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MG MGB GT V8 Factory Originals Technical - another driveline angle question


Before I go any further with the welder I wanted to run my angles by you to see if I'm on the right track. I'm installing a 302 in a '74 gt. I have my motor mounts tacked in resulting in the engine being offset 1" to the passenger side, and the engine is sitting at 3 degrees down in the rear. Am I okay so far? The engine is fuel injected so I think the 3 degrees should be okay?

I am having an 8.8 ford rear narrowed, is it okay to have the pinion centered, or does it need to be offset 1" to match the engine? Also, the pinion angle on the rearend should be 3 degrees up to be parallel with the tranny output? I've read everything I can find in the archives, but I figure now is the time to get this right!

Thanks for any help.

Ryan Reis


Setting the engine 1" off to the passenger side is not a problem. The important thing with respect to the engine/pinion angle is that the centerlines of the two need to be parallel. The pinion centerline can be up, down, right, or left of the engine centerline, but they must be parallel to each other.

3 degrees down on the engine should be ok with FI; if it were a carb, you would want to have the carb mounting surface on the manifold level, which is usually around 2 - 2.5 - 3 degrees, depending on the engine and the manifold make.

I think you would want the pinion centered in the drivshaft tunnel to ease installation, eliminating modifications being required for driveshaft clearance.

Think of it this way: remembering from solid geometry, any two parallel lines form a plane. Any line connecting these two lines lies within that plane. The two parallel lines of the engine and pinion centerlines form a plane. The driveshaft will then be in that plane, regardless of the relative locations (up, down, right, left) of the two centerlines.
Dan Masters

Thanks Dan,

I was pretty sure that I would be okay with having the pinion centered in the driveshaft tunnel, but I panicked a little last night as I was laying under the car and realized just how little room there is for the driveshaft. Especially with the engine offset to the passenger side. Any opinion on the smallest diameter of driveshaft tube that is acceptable? This is a stock '94 mustang motor rated at 215 horsepower by the factory, not sure about the torque. Probably will need more power in the future, but it'll be stock for a while. I would think that traction limitations will make twisting a driveshaft pretty unlikely?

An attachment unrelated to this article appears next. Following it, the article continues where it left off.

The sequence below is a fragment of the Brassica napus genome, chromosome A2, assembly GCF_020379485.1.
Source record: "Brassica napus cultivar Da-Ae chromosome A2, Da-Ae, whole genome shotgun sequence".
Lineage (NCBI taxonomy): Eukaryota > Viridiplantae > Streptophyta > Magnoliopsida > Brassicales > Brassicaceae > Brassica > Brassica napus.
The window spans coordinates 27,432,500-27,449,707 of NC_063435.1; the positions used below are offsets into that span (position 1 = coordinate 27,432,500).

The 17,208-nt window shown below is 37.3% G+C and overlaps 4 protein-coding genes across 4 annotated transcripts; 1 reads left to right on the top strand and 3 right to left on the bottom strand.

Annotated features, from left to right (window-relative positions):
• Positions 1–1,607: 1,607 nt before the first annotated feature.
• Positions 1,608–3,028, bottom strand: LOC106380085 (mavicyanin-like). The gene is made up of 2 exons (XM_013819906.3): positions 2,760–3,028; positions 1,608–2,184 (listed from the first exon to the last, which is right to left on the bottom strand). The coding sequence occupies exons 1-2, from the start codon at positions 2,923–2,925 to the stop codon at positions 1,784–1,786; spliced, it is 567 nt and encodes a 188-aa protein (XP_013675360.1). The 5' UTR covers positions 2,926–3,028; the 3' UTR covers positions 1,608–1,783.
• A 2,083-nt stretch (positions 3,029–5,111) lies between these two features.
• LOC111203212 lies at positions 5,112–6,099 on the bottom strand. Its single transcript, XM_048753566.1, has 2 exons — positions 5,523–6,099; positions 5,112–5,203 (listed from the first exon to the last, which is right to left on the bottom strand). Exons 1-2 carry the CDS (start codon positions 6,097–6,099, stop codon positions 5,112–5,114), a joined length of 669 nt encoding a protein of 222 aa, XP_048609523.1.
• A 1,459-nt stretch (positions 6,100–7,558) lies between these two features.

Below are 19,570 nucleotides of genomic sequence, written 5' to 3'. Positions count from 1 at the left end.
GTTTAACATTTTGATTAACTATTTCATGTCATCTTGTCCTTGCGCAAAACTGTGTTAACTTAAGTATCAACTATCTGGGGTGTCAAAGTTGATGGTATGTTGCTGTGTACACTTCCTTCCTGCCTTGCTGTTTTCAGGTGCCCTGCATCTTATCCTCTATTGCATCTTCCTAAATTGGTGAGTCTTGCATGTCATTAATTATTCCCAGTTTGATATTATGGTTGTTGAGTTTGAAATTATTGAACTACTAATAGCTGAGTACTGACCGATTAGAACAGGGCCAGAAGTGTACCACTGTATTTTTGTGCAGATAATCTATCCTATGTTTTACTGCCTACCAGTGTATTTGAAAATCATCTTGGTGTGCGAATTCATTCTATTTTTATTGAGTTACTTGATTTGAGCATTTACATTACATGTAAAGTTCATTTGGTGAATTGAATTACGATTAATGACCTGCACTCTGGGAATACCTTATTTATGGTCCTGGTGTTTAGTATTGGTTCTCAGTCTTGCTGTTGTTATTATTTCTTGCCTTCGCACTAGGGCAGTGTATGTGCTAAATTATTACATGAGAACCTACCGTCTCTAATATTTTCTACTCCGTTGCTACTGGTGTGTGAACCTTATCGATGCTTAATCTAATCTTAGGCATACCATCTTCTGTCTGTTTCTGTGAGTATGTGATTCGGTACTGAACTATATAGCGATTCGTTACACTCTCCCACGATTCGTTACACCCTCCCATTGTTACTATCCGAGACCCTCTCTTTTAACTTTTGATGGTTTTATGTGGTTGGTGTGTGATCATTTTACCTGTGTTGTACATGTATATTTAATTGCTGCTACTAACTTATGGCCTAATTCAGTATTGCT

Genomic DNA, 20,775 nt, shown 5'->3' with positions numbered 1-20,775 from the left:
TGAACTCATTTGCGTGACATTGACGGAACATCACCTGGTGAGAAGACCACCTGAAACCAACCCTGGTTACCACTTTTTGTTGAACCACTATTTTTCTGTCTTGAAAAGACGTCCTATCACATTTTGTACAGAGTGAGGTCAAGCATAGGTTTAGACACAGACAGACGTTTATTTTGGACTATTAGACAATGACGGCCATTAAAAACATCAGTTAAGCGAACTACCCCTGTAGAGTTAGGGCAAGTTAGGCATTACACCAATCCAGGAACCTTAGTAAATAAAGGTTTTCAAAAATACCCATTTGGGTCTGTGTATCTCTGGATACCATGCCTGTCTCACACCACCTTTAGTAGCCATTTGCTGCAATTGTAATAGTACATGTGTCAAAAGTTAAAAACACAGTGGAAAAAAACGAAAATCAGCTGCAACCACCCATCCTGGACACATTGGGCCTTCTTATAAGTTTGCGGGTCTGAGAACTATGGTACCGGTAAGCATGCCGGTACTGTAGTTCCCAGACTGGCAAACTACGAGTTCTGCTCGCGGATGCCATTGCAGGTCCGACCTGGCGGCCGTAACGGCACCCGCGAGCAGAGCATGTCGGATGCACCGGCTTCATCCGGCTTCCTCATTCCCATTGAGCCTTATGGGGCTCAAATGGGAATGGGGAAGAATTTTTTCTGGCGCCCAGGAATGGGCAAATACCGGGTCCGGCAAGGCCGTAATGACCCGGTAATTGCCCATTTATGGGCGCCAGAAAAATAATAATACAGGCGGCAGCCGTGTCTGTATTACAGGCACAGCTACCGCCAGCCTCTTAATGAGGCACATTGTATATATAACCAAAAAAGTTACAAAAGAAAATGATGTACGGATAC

Ryan Reis

Also consider the working angle of the driveshaft. Target 1 to 3 degrees between the trans output shaft and the driveshaft to keep the u-joint bearings moving. If they were concentric, the bearing wouldn't last very long. The same applies to the pinion joint but you seem to be on the right track to get parallel and the offset may take care of this anyway.

It's a great milestone when everything is welded and bolted down.


A large diameter shaft made of thin material will have the same strength as a smaller diameter shaft made from thick material. As a reference point, the axle shafts in a Jag IRS are solid steel, about 1 in in diameter. OTOH, a hollow shaft of 4 inches in diameter can be made of relatively thin material.

This does't really answer your question but it should point you in the right direction. There are links to some driveshaft specialists on the web site that you might want to check with.
Dan Masters

Ryan, the drive shaft with the small dia. should be .065 or.095 wall thickness, your drive line is going to be about 30 to 32 inches long which it would be plenty strong for your application.
Angles should be a s Dan wrote. Keep in mind that if you have 3 degrees on one direction you should have the same 3 degree in the opposite direction to keep them paralell.

Bill Guzman

Thanks for the advice guys. Now I can proceed knowing that I'm not screwing something up. Sometimes you think you know, but it's nice to get a second opinion.

Ryan Reis

This thread was discussed on 03/05/2005

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